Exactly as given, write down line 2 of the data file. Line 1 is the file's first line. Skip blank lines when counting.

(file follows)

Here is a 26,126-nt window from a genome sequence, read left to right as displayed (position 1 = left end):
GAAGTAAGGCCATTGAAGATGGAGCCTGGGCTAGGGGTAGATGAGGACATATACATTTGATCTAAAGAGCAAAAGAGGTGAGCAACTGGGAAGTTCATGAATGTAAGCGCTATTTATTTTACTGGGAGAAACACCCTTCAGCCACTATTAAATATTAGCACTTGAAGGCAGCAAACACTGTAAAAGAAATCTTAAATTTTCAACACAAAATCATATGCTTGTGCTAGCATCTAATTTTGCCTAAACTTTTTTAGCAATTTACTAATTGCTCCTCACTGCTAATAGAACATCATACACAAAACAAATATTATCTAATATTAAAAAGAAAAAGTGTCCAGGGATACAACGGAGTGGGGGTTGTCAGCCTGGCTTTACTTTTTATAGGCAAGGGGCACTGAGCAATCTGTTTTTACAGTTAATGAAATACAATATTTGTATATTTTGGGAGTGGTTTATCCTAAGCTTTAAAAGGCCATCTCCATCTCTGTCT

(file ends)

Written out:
GAAGTAAGGCCATTGAAGATGGAGCCTGGGCTAGGGGTAGATGAGGACATATACATTTGATCTAAAGAGCAAAAGAGGTGAGCAACTGGGAAGTTCATGAATGTAAGCGCTATTTATTTTACTGGGAGAAACACCCTTCAGCCACTATTAAATATTAGCACTTGAAGGCAGCAAACACTGTAAAAGAAATCTTAAATTTTCAACACAAAATCATATGCTTGTGCTAGCATCTAATTTTGCCTAAACTTTTTTAGCAATTTACTAATTGCTCCTCACTGCTAATAGAACATCATACACAAAACAAATATTATCTAATATTAAAAAGAAAAAGTGTCCAGGGATACAACGGAGTGGGGGTTGTCAGCCTGGCTTTACTTTTTATAGGCAAGGGGCACTGAGCAATCTGTTTTTACAGTTAATGAAATACAATATTTGTATATTTTGGGAGTGGTTTATCCTAAGCTTTAAAAGGCCATCTCCATCTCTGTCT